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Penguin’s Naked Books cater to eco-minded readers, digital storytelling supports indigenous communities, and Britons struggle to afford healthy diets.

Penguin strips back reading with eco Naked books

Penguin Naked Books by Miami Ad School, India Penguin Naked Books by Miami Ad School, India
Penguin Naked Books by Miami Ad School, India Penguin Naked Books by Miami Ad School, India
Penguin Naked Books by Miami Ad School, India Penguin Naked Books by Miami Ad School, India

London – Publisher Penguin is launching Naked Books as a way to offer a more eco-conscious reading experience.

Created to mark its 85th anniversary in business, the Naked Books initiative taps into a preference among readers to invest in physical books while being mindful of the materials and processes required. They are instead printed on recycled paper with organic ink, and feature no cover, no chemicals, and no wasted resources; the results is a product that more closely resembles the original manuscript produced by authors.

Available to purchase via the Penguin website, the books will be printed on demand and delivered using carbon-neutral transportation. With lockdown inspiring a greater affinity towards reading physical books over e-books, publishing initiatives that also prioritise environmental factors are likely to resonate with younger readers.

We first identified Generation Z readers’ preference to engage in traditional book formats in Young Bibliophiles. Now, publishers like Penguin are inspiring them further while reducing impact on the environment.

A post-ownership running shoe service

Cyclon by On, Switzerland Cyclon by On, Switzerland
Cyclon by On, Switzerland Cyclon by On, Switzerland

Switzerland – Swiss running brand On is launching a circular retail concept for its new zero waste running shoe, Cyclon.

The new design is a 100% recyclable shoe created from castor beans. Intentionally undyed, the Cyclon shoe features a durable, geometric weave that balances both flexibility and stability. Promoting the tagline, ‘Own the run, not the shoe’ the brand is offering Cyclon shoes as part of a monthly subscription service for £22.90 (€25.33 or $29.99). The subscription encourages runners to wear the shoes until they’re worn, before returning to the brand to receive a new pair.

Set to launch in autumn 2021, the service hopes to revolutionise the current lifecycle of running shoes. On is also operating on a critical mass basis, ensuring that shoes are only shipped when a minimum of 5,000 subscriptions are active in a given region.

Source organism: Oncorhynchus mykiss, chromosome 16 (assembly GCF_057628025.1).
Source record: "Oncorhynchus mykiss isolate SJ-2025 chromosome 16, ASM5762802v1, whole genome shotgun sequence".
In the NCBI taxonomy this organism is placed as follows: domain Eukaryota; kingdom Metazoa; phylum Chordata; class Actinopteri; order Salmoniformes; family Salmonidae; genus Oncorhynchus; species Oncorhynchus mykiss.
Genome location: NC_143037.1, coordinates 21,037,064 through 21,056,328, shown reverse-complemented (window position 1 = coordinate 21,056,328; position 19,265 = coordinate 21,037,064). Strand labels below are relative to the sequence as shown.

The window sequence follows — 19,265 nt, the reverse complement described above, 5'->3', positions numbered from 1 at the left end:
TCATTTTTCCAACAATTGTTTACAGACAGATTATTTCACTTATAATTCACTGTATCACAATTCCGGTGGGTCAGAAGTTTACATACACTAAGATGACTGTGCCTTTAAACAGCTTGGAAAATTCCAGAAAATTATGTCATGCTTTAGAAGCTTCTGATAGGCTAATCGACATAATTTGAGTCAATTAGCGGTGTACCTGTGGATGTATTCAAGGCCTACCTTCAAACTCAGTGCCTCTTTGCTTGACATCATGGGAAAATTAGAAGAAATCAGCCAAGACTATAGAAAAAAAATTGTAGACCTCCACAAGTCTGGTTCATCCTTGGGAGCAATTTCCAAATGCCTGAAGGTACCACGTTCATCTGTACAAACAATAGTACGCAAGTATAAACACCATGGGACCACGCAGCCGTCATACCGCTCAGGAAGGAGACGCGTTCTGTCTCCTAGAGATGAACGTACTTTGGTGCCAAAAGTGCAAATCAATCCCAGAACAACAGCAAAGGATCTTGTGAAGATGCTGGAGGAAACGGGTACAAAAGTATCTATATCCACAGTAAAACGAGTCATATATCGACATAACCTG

This subscription model works in line with the product as one that needs replacing due to the nature of regular wear and high-intensity activity. For more Sustainable Footwear innovations, delve into our dedicated market.

Documentaries to protect indigenous communities

The People’s Planet Project, Netherlands The People’s Planet Project, Netherlands

Netherlands – The People’s Planet Project, a non-profit aimed at supporting Indigenous communities, is launching a dedicated film platform called Tribal Stories.

Featuring films created by indigenous filmmakers from Ecuador and Brazil, the storytelling platform provides a space for participatory film exploring both indigenous communities and biodiversity. The films are also backed with geospatial data on ancestral rainforests and evidence of environmental change across the globe. It hopes to provide education and raise awareness of the threat of deforestation to the world and to indigenous communities.

‘As a filmmaker, you’re making a documentary from your own perspective,’ explains Abdel Mandili, founder of People’s Planet Project. ‘But if you give the communities the tools and the equipment to tell their own stories, they’re covering what is important to them to tell the world … it’s about amplifying their voices.’

As we identify in Young Nativists, people are seeking to reconnect with their roots, indigienous communities and experiences that explore and communicate ancestral knowledge.

Stat: Many Britons can’t afford to eat a healthy diet

Impossible Burger, US Impossible Burger, US

The annual Broken Plate report, published by the Food Foundation, has found that healthier foods are more expensive than foods containing unhealthy levels of fat, sugar and salt. This means that many Britons struggle to afford to eat healthily. In fact, the report reveals that the poorest 20% of the UK would need to spend more than 39% of their disposable income, after housing costs, to eat according to the Eat Well Guide.

Further, there is a continuing disparity between wealthier and poorer circumstances in relation to food accessibility, with the data confirming that the mean cost of more healthy foods in 2019 per 1,000 calories was £7.68, compared to £2.48 for less healthy foods.

While global appetites are gaining a taste for organic and exotic foods, S Margot Finn, author of Discriminating Taste: How Class Anxiety Created the American Food Revolution, highlights the link between social inequality and aspirational eating.

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